Voters rejected a $23 million capital improvement plan Tuesday proposed for the Skaneateles Central School District.
Taxpayers voted 685-478 against the plan that included a new middle school gymnasium, asbestos abatement, chalk board upgrades to white boards and an electronic sign, among many other repairs and upgrades.
"There is a high level of taxation in New York state and clearly this is a reflection of that," said Evan Dreyfuss, school board president.
Also on Tuesday, taxpayers approved 717-438 to allow the district to spend up to $77,810 on computer equipment and related accessories.
In the fall, district officials will take out a bond anticipation note to initiate the purchase of computer equipment, Interim Superintendent Judith Pastel said after the votes were counted. The district will wait until after officials receive more guidance from the state Department of Education, and plans to finalize purchases by December, Pastel said.
At board meetings leading up to the vote, some residents expressed concern about the scope of the project, and urged officials to re-evaluate what was included in the plan to lessen the burden on taxpayers. Other residents said the proposed work was necessary to keep the buildings operating efficiently and safely, now and in the future.
"A lot of this is maintenance and you have to do it at some time," Dreyfuss said about the items included in the plan before the votes were counted.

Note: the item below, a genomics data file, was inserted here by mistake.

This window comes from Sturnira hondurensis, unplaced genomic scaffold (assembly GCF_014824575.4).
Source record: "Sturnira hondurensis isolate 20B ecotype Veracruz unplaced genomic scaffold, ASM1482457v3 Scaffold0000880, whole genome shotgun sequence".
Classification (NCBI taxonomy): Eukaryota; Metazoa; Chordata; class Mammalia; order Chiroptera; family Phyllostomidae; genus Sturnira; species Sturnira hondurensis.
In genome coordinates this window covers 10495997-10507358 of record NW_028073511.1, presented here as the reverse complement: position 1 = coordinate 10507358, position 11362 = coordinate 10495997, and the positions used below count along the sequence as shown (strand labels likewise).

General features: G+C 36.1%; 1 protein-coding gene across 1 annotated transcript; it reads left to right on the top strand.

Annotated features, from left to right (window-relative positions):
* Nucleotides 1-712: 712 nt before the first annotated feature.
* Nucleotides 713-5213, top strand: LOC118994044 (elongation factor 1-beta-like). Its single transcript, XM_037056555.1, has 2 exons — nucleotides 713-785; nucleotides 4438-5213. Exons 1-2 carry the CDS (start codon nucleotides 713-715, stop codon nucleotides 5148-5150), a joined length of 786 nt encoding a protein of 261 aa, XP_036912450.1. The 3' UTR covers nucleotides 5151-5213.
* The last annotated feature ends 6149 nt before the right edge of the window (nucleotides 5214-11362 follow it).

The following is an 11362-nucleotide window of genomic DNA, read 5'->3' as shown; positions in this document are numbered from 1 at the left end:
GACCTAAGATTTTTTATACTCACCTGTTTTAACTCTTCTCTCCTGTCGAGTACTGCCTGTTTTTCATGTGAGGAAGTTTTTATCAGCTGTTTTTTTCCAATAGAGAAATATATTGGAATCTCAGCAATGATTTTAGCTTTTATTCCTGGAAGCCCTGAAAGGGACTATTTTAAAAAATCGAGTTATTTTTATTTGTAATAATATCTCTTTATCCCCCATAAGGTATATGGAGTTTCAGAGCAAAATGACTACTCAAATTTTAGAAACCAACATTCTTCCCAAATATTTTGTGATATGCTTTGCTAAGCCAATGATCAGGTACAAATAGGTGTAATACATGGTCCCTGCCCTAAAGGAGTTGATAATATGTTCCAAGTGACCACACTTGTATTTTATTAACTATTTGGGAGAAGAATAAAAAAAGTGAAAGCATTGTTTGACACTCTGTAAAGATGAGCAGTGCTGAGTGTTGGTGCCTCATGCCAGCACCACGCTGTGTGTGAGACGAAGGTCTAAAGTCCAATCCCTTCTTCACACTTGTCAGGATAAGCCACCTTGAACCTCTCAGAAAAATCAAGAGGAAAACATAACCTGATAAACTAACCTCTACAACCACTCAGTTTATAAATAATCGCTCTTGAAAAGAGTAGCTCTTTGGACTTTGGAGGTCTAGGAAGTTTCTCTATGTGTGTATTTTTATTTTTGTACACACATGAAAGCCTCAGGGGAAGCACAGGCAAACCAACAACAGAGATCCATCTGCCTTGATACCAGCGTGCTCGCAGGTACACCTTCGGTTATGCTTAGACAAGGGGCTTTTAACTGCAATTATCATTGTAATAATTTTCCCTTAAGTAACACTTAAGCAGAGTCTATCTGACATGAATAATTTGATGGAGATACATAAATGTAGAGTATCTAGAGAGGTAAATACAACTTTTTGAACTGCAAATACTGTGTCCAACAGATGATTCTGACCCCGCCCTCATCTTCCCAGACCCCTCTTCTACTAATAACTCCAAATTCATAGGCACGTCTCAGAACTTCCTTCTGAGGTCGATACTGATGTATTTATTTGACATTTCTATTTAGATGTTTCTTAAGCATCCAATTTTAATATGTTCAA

In the wake of votes against the capital improvement project, Dreyfuss and Pastel said they would spend the next several months talking with community members in an attempt to find out how to reframe the capital improvement project for a future vote.
"Because it's really critical that we get started on this," Pastel said.
Voters at the polling place offered a range of opinions Tuesday.
Tim Lewis graduated from Skaneateles High School in 2011 and said the buildings, to his recollection, did not seem in dire need of immediate repair.
"They don't need to re-do them," he said.
Pete and Mary Jo Nicholson felt otherwise.
To them, the middle school gymnasium that was proposed to be demolished and rebuilt at approximately $5 million was overdue.
"The conditions are pretty poor by comparison to Weedsport, Solvay and Marcellus," Mary Jo Nicholson said.
Peter Nicholson said the denying the improvement plan won't "be in the best interest of the kids."